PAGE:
"It's only a food festival," Mayor Daley said months ago as the lamest of ducks, defining his vision of the city's annual Taste of Chicago lakefront chowfest. He was defending his staunch opposition to a proposal to both privatize the event and tack on ticket fees for the musical entertainment. He'd asked to explore the privatizing, but he was adamant the event remain free. All of it.
I won't rehash the arguments here about free vs. pay, but as the revamped, reorganized, still-free version of the annual event begins this weekend, it's important to remind folks that the Taste is not only a food festival. We shouldn't take its name too literally. For many people, especially outside Cook County, the Taste is less about sampling actual food than it is about having a nice excuse to come downtown and sample the city itself.
As my Sun-Times colleague Sue Ontiveros wrote in January of her family's annual jaunt to Taste, "The point of our Taste visits was to see the kids' entertainment and experience what our wonderful city has to offer, giving me a chance to show [my son]: 'See, this is your city, embrace it.' "
TASTE OF CHICAGO
♦ June 24-July 3
♦ Grant Park
♦ Free admission. Food requires ticket purchase: strip of 12, $8
♦ (312) 742-4387; tasteofchicago.us
Music is a crucial part of Taste, but it is admittedly just a part of a free festival. In its current form, I've never expected Paul McCartney or Lady Gaga to rock out between the turkey legs and the pizza squares. It's Taste of Chicago, not Taste of the Touring Circuit. Milwaukee's Summerfest is undoubtedly a better music festival, but it is designed to be; it promotes itself that way, sells tickets and utilizes specialized facilities.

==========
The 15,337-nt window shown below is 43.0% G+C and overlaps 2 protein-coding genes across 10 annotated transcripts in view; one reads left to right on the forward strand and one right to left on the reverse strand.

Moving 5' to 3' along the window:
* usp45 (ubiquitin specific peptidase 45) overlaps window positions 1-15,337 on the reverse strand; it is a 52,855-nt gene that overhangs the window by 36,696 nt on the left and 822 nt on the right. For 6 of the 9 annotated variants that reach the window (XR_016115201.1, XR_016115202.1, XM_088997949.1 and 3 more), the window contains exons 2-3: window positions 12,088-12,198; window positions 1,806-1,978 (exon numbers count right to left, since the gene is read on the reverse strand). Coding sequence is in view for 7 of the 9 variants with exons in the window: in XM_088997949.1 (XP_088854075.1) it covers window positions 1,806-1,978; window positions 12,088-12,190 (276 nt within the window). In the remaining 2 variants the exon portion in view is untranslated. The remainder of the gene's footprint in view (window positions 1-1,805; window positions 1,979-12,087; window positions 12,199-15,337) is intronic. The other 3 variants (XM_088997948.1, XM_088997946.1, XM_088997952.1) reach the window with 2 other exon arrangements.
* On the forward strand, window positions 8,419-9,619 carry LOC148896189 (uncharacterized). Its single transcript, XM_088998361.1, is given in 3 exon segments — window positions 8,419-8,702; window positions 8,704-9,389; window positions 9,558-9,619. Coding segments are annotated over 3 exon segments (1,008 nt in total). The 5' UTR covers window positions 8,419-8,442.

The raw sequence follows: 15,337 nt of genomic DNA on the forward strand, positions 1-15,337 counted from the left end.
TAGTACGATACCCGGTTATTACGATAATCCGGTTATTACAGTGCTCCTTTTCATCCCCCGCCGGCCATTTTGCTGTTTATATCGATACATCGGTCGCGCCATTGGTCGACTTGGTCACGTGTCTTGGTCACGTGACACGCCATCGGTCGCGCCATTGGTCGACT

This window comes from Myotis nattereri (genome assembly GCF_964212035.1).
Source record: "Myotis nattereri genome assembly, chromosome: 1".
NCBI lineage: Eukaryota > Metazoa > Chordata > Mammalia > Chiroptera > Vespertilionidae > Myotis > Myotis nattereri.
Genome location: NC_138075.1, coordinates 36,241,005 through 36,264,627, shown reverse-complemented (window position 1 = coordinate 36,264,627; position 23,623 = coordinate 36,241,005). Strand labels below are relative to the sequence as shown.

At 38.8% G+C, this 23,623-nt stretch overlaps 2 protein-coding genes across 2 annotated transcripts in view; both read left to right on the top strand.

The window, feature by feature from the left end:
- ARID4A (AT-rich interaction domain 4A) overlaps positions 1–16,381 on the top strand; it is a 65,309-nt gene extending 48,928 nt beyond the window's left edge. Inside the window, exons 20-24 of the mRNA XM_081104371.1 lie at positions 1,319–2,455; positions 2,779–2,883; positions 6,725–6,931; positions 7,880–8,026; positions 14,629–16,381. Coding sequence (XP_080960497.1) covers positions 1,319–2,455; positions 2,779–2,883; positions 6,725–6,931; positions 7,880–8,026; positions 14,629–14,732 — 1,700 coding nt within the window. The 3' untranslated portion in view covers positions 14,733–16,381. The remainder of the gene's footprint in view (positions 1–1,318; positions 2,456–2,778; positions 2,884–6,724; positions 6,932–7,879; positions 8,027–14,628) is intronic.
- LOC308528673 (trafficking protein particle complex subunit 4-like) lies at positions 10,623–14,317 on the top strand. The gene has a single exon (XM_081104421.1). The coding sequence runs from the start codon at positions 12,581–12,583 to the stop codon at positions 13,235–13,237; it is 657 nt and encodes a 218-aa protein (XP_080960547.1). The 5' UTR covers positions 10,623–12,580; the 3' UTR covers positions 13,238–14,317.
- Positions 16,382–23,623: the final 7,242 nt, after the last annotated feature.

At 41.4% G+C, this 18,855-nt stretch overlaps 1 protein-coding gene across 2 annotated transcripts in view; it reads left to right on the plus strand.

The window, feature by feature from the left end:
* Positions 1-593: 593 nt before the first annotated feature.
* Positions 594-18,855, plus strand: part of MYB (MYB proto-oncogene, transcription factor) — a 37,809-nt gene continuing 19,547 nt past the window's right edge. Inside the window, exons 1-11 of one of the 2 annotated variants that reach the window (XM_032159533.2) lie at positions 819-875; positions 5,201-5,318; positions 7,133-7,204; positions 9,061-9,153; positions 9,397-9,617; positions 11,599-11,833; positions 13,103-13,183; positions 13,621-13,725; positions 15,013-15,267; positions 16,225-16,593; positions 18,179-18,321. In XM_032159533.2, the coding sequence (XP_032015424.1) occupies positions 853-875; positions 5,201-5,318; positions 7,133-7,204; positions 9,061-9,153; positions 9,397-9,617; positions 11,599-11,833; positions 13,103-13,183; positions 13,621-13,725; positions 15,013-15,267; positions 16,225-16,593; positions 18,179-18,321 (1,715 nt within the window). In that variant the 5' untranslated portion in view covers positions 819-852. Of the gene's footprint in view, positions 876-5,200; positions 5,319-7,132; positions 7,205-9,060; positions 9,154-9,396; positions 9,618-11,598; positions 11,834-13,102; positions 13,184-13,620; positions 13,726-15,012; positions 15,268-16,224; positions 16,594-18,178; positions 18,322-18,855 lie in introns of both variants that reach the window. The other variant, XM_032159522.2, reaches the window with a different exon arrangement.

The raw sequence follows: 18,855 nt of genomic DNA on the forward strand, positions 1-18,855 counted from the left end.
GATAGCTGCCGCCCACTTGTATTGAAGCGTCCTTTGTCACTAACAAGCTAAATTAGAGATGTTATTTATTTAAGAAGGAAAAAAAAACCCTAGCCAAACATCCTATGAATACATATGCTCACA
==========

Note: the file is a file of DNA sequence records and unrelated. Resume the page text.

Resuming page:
At the Taste, music is secondary but not disposable. It's one of many treats to be sampled, and -- at a free festival -- that's OK. The Lemonheads, for instance -- maybe not worth a club ticket these days, but how cool will it be to wander along with a mouthful of spumoni and go, "Hey, isn't that Evan Dando? He's still alive?" Also on the free bill this year: Loretta Freaking Lynn.
In an effort to cut costs, the city has consolidated several separate free music festivals into daily programming themes at this year's Taste. The music programming for Taste is now in the hands of the Chicago Park District (it was formerly booked by the Mayor's Office of Special Events). The overriding goal of this year's bookings: family friendly.
"For a family-friendly event, I think the acts we got fit the bill," says Erin Bauer, programming manager for the Taste of Chicago. "All the acts will attract a family-friendly audience. That's our focus. It's always been family-friendly, but the push this year was to make it very family-friendly."
As city officials spent weeks mulling the privatization plan, Bauer lost valuable time booking acts for this year's Taste, only receiving authorization in April to pursue national acts. "There were a lot of acts, tons of acts I wanted," she says with a laugh. "Most were booked already. But considering the time constraint, I think the lineup is really good."
Caveats aside, it is good.
Here's a look at the headliners each day in the Petrillo Music Shell in the heart of Taste of Chicago at Grant Park:
Viva! Chicago Latin Music Day (replacing the Viva! Chicago Latin Music Festival)